Rahu's Neverending Quest for Revenge
Hindus have a myth from a text called the Mahabharata that identifies a demon named Rahu as the culprit behind both solar and lunar eclipses. According to the tale, the situation began long ago when the gods recruited a group of demons to help them brew an elixir of immortality.
The deal they made was that, in exchange for the demons' help, the gods would share the elixir when it was done. The sun and moon were just a few of the byproducts of the elixir's creation process, which was ultimately a success. But when the time came to give the demons their share, the god Vishnu decided to unleash a few tricks first.
Disguising himself as a woman, Vishnu seduced the demons and stole their doses of the elixir. A demon called Rahu, however, decided he wouldn’t allow himself to be outsmarted so easily. Rahu stole away into the gods' camp and managed to take a gulp of the elixir. Unfortunately, the sun and moon saw, and they tattled to Vishnu — who promptly cut off Rahu’s head.
Given that he had already consumed the elixir, the beheaded Rahu didn't die. He vowed revenge on the sun and moon for squealing on him, and to this day he continually chases them both around the sky. Occasionally he manages to swallow one or the other, thus producing the effect of an eclipse. Fortunately for the sun and moon — and because Rahu is only a head — they're ultimately able to slip back out through his severed neck once he swallows.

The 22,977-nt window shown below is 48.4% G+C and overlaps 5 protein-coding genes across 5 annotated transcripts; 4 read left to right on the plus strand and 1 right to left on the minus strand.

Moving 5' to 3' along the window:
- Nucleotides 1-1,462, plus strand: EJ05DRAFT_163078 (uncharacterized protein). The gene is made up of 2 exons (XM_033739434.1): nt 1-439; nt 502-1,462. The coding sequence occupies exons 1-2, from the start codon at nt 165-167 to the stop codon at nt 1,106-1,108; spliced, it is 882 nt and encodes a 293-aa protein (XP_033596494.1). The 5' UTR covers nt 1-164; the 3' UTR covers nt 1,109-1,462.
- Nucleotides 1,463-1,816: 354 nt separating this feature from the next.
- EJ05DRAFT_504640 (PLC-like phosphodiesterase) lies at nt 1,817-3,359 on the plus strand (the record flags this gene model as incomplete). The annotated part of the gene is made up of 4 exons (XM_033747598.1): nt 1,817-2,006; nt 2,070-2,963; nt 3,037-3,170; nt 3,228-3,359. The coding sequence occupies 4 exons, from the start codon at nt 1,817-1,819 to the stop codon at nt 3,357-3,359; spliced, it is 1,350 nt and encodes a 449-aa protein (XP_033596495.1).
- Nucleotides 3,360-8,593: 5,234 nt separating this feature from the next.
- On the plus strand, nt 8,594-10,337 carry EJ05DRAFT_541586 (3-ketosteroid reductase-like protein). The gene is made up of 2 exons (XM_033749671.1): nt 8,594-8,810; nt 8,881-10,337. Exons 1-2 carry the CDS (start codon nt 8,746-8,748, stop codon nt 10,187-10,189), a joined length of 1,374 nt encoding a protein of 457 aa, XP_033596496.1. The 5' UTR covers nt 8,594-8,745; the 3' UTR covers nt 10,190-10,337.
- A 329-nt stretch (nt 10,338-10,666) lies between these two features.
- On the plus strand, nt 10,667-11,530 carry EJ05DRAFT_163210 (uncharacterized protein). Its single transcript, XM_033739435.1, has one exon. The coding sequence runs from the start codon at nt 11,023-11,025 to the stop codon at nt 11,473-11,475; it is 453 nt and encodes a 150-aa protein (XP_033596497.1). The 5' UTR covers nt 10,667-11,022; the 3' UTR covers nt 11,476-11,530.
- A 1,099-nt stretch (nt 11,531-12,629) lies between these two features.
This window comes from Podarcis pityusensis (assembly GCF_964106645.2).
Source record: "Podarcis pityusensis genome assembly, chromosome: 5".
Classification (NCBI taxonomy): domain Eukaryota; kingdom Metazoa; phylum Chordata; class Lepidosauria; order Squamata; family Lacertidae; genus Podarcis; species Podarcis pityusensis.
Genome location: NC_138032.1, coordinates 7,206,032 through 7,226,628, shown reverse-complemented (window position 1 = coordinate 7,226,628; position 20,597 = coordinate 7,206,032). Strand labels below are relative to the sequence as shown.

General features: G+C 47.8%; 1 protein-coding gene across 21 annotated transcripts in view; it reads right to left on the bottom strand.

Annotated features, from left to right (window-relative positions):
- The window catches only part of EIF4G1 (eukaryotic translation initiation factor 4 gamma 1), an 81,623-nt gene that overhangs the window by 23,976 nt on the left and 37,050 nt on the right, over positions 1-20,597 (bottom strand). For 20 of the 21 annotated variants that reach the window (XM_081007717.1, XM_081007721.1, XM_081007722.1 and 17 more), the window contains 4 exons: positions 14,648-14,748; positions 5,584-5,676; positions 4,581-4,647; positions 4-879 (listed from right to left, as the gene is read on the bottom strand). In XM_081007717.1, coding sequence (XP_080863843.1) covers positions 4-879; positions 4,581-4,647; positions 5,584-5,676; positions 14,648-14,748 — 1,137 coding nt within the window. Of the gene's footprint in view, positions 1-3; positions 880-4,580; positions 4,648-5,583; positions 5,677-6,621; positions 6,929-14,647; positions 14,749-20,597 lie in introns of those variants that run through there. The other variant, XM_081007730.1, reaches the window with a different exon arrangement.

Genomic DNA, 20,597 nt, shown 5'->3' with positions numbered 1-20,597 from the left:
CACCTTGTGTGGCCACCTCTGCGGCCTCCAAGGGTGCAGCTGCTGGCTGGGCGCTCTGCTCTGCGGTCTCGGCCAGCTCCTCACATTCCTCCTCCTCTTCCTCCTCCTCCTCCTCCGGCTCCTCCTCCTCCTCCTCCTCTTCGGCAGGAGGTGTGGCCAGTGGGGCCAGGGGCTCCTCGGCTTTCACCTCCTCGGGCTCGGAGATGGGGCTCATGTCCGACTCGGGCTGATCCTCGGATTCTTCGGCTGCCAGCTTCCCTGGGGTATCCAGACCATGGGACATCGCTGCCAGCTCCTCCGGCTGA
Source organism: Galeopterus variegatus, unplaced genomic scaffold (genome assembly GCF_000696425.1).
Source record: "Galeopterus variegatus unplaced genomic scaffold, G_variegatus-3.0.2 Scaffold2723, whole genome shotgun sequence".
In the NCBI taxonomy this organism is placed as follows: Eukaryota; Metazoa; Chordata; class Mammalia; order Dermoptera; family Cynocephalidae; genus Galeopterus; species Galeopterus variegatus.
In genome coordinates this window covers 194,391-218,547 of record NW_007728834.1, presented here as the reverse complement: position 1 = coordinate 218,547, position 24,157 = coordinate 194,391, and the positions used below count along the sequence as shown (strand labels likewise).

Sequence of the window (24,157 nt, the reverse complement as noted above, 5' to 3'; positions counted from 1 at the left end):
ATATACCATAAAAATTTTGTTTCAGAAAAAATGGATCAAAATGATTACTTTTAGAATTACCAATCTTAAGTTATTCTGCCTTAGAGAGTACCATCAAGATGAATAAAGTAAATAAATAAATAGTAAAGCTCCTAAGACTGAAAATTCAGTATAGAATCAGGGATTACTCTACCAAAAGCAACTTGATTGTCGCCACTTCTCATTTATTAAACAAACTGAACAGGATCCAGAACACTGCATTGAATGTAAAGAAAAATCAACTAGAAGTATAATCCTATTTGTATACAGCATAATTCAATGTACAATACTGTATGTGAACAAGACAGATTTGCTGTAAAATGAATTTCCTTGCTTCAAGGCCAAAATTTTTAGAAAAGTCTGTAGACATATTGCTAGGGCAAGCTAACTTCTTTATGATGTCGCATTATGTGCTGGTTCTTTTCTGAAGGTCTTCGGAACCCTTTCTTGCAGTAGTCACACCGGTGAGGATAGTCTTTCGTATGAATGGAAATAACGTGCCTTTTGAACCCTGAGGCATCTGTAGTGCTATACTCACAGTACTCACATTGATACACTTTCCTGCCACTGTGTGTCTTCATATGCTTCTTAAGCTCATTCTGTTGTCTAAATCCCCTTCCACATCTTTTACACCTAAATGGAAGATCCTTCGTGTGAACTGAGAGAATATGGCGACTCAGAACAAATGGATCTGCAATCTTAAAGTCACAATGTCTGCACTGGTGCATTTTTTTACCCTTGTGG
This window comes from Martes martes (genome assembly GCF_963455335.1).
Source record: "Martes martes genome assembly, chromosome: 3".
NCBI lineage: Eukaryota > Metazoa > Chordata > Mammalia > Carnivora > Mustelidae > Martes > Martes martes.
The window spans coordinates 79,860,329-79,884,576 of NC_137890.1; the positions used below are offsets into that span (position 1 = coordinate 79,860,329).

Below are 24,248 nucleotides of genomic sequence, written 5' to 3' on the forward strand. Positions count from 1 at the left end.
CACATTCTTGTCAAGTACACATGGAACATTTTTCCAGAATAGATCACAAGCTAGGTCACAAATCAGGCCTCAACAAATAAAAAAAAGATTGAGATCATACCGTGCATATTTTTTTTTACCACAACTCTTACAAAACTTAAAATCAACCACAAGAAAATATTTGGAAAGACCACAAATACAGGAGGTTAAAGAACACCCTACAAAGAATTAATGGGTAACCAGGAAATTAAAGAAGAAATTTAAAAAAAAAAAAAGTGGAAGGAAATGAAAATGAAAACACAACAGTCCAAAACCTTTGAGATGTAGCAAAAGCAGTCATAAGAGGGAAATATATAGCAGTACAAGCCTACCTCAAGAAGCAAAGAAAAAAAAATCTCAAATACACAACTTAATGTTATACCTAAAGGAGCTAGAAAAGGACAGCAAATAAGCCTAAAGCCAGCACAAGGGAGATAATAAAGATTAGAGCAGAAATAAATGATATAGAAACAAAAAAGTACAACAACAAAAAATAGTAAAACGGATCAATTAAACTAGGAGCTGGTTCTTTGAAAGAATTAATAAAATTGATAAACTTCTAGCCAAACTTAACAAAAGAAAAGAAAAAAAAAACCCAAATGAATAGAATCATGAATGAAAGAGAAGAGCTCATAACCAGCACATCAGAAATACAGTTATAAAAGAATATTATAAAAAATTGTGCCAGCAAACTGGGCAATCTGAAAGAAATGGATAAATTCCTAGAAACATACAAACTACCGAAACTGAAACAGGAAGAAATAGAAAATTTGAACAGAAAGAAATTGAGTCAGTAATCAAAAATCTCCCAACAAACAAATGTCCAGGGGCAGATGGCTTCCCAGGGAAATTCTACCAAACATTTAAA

Bad Moon on the Rise
Lunar eclipse predictions aren’t limited to the superstitions of ancient populations — they’ve also cropped up even within the past decade. In 2014, an evangelical preacher named John Hagee attracted media attention when he announced that the end of the world was nigh due to what became known as the "Blood Moon Prophecies."
Hagee first introduced his theories in his 2013 book Four Blood Moons: Something Is About to Change. His predictions called upon several Biblical prophecies that point to lunar eclipses as signs of the end of times. Examples include:
- "The sun will turn into darkness, and the moon into blood before the great and terrible day of the Lord comes." - Joel 2:31 (NIV)
- "The sun will be turned to darkness and the moon to blood before the coming of the great and glorious day of the Lord." -Acts 2:20 (NIV)